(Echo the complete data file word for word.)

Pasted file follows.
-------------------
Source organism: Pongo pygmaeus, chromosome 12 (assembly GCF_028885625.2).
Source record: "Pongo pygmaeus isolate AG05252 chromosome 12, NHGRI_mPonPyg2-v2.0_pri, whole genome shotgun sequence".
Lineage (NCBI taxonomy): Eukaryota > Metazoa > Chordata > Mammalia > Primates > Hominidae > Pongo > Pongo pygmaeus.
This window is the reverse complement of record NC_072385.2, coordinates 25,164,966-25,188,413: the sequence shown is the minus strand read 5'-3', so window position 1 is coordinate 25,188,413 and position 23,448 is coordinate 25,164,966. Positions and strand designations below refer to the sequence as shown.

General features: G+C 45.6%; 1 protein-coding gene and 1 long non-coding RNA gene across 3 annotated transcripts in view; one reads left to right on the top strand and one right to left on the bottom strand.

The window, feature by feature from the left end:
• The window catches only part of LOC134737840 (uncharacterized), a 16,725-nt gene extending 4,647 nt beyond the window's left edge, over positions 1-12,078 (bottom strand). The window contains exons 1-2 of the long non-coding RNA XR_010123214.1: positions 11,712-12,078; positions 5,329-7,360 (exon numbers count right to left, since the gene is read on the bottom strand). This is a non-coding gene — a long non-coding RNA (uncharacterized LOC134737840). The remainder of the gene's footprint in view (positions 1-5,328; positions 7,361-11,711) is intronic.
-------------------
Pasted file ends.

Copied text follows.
Source organism: Pongo pygmaeus, chromosome 12 (assembly GCF_028885625.2).
Source record: "Pongo pygmaeus isolate AG05252 chromosome 12, NHGRI_mPonPyg2-v2.0_pri, whole genome shotgun sequence".
Lineage (NCBI taxonomy): Eukaryota > Metazoa > Chordata > Mammalia > Primates > Hominidae > Pongo > Pongo pygmaeus.
This window is the reverse complement of record NC_072385.2, coordinates 25,164,966-25,188,413: the sequence shown is the minus strand read 5'-3', so window position 1 is coordinate 25,188,413 and position 23,448 is coordinate 25,164,966. Positions and strand designations below refer to the sequence as shown.

General features: G+C 45.6%; 1 protein-coding gene and 1 long non-coding RNA gene across 3 annotated transcripts in view; one reads left to right on the top strand and one right to left on the bottom strand.

The window, feature by feature from the left end:
• The window catches only part of LOC134737840 (uncharacterized), a 16,725-nt gene extending 4,647 nt beyond the window's left edge, over positions 1-12,078 (bottom strand). The window contains exons 1-2 of the long non-coding RNA XR_010123214.1: positions 11,712-12,078; positions 5,329-7,360 (exon numbers count right to left, since the gene is read on the bottom strand). This is a non-coding gene — a long non-coding RNA (uncharacterized LOC134737840). The remainder of the gene's footprint in view (positions 1-5,328; positions 7,361-11,711) is intronic.